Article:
The deficit spending signalled it was okay to believe that government can play a meaningful role in the country. Even more important, it made Trudeau’s political horizon line longer than the next economic update. Suddenly, all those individual policy ideas that were not sticking coalesced, and began looking like a vision, a word politicians toss around, but rarely have. It was the campaign’s gestalt moment, when it went from looking like one thing to suddenly looking like something else entirely, at the exact same time. It left Mulcair and Harper resembling angry accountants shaking spreadsheets at the future. If Trudeau wins, this will be the turning point.
STEPHEN HARPER: ‘This is not about me’
For Stephen Harper, the turning point came at the end of the campaign.
He has already cycled through a few iterations of the campaign. He waded through the ethics issues at the start, knowing it would be a slog, but trusting that the long campaign would dry the mud and, eventually, it would flake off. His goal was always to get that 39 per cent, and he knew his core base of 30 per cent was going to stay. That made his strategy simple: Keep the campaign about three things: economy, security and leadership. His platforms were, as ever, targeted. Income splitting. Money for seniors. Landing the Trans-Pacific Partnership trade deal. Follow those economic promises with some security buzzers, such as stripping dual citizens accused of terror of their passports, challenging the niqab issue in the courts, announcing the barbaric-practices hotline, and, finally, closing the deal with the “too risky to change” leadership theme.
It hasn’t worked out that way. Harper’s turning point came after the debates, which did not expose Trudeau as the empty vessel the Conservatives expected. Harper wanted the election to be about a choice between the Conservatives and the NDP, because he believed people would not risk that kind of huge shift. The key was suppressing the Liberal vote. But Harper wildly underestimated the change factor, and how much this campaign became a referendum on him. To their own horror, Conservatives realized that their leader, their founder, was a liability.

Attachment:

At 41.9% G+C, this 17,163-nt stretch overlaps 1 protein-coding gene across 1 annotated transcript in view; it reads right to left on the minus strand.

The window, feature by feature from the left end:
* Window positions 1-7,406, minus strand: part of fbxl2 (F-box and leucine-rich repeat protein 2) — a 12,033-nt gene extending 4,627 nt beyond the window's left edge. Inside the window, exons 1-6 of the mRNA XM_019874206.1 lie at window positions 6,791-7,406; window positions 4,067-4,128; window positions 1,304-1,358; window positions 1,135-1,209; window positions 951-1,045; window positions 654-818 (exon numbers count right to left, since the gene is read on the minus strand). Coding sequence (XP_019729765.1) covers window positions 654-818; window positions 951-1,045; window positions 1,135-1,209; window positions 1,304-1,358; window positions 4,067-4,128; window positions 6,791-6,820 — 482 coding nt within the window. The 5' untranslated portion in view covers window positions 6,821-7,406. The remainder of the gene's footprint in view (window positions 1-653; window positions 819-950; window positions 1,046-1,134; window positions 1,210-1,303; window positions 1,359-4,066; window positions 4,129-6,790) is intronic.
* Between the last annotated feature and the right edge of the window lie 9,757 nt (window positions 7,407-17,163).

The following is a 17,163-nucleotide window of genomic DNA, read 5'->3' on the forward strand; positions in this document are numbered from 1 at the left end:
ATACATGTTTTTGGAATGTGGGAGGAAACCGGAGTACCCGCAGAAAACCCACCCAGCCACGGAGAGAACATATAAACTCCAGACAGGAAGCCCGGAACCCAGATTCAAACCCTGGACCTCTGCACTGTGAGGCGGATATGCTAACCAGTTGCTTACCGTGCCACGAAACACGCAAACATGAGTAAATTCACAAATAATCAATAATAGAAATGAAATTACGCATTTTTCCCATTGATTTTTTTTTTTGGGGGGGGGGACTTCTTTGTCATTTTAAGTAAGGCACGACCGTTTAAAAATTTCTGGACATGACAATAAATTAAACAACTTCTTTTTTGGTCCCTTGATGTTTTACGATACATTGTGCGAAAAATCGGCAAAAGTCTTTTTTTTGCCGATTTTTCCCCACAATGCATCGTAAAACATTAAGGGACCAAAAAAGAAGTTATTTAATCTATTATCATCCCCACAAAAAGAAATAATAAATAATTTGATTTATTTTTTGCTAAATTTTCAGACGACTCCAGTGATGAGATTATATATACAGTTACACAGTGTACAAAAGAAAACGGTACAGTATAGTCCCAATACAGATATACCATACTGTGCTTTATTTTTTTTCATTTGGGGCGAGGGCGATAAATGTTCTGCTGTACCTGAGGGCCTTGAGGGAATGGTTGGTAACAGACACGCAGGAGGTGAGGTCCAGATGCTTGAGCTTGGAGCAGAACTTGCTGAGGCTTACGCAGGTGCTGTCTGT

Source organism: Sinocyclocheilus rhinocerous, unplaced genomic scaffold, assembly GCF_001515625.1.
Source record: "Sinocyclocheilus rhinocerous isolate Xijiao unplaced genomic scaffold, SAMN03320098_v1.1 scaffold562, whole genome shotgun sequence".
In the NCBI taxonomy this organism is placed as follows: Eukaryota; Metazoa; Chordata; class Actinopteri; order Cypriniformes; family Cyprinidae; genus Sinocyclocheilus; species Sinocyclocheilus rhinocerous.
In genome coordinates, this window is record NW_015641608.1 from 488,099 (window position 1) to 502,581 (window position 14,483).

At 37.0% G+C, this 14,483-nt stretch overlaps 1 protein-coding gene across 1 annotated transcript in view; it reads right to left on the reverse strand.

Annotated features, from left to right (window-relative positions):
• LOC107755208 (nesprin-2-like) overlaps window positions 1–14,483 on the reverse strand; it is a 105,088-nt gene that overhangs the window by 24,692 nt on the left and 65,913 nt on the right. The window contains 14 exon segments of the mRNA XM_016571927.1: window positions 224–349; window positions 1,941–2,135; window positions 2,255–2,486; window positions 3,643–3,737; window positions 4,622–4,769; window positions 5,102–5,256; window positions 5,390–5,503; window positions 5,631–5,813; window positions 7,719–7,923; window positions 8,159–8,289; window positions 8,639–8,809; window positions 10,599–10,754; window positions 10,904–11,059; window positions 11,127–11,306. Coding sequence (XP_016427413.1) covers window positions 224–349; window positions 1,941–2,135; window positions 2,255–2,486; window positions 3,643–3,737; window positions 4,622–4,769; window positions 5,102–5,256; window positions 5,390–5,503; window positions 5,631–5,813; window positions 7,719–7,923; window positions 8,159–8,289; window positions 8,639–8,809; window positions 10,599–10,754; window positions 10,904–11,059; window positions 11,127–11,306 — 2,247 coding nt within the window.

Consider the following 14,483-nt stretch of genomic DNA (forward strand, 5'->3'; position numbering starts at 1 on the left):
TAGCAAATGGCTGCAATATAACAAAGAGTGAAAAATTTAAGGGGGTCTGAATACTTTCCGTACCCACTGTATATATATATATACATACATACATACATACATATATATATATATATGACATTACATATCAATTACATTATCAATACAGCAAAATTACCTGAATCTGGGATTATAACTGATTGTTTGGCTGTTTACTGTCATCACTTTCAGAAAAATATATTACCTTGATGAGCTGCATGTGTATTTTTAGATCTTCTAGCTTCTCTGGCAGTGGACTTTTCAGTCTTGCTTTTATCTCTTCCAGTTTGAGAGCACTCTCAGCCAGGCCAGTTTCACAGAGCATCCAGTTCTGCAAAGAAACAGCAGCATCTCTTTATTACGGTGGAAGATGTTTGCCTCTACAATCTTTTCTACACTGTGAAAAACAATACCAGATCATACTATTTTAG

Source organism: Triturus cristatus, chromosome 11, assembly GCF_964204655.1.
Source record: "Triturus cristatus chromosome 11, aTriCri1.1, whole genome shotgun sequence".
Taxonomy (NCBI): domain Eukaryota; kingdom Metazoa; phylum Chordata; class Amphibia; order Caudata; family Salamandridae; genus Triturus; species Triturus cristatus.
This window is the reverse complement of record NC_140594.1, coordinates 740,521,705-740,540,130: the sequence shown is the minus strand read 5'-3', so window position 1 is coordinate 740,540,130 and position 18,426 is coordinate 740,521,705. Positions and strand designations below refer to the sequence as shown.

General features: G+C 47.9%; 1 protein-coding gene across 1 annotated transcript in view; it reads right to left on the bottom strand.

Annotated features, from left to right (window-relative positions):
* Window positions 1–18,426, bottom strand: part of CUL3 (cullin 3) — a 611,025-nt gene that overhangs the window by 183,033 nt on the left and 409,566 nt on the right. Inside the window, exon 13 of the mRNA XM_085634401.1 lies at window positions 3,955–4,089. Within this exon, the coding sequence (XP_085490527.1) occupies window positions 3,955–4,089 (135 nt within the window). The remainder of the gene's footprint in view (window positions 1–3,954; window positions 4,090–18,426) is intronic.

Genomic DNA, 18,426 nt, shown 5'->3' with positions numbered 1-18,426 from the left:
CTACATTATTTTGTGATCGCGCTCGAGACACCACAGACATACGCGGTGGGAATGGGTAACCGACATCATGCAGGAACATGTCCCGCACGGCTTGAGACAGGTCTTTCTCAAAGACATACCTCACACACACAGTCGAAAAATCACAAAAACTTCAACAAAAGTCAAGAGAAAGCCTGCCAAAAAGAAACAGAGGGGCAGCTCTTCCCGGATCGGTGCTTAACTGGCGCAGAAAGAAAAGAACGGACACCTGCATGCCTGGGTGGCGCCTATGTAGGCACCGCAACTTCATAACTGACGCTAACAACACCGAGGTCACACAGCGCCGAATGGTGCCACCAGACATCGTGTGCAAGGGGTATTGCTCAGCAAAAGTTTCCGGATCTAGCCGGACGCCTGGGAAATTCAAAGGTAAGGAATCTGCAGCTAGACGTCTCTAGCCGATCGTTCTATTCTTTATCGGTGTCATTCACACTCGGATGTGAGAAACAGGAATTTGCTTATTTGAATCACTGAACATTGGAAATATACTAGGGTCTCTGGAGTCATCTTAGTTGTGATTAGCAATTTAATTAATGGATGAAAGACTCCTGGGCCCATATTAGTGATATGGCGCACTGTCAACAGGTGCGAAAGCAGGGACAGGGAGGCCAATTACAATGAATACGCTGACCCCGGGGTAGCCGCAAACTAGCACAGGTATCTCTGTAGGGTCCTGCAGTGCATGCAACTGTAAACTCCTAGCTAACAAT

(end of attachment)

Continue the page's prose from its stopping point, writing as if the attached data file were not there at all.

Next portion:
A Conservative ad first revealed the turn, admitting that Stephen Harper was not “perfect.” It was just the start. By the end of the campaign, there was Harper, during an ad in high rotation during the baseball game, looking straight into the camera and saying, “This is not about me.” It was an astounding moment. His campaign began with the theme of leadership, the brand was always “the Harper government.” Suddenly, here was Stephen Harper literally giving up on himself.
It’s not about him? I watched the ad and felt like Galileo, sensing that the entire constellation of belief around the Conservative party has collapsed. It was the most surprising and most radical turning point of the campaign.
Of course, none of this means the results are set in stone. Campaigns matter and voters have their own turning points. Maybe Harper’s astrological realignment will work. Maybe Trudeau’s so-called vision is actually just a terrifying threat of bleeding ink that will turn off voters. Maybe Mulcair really is the Goldilocks choice—not too left, not too right. Whatever it is, these three moments, for me, have defined the campaign.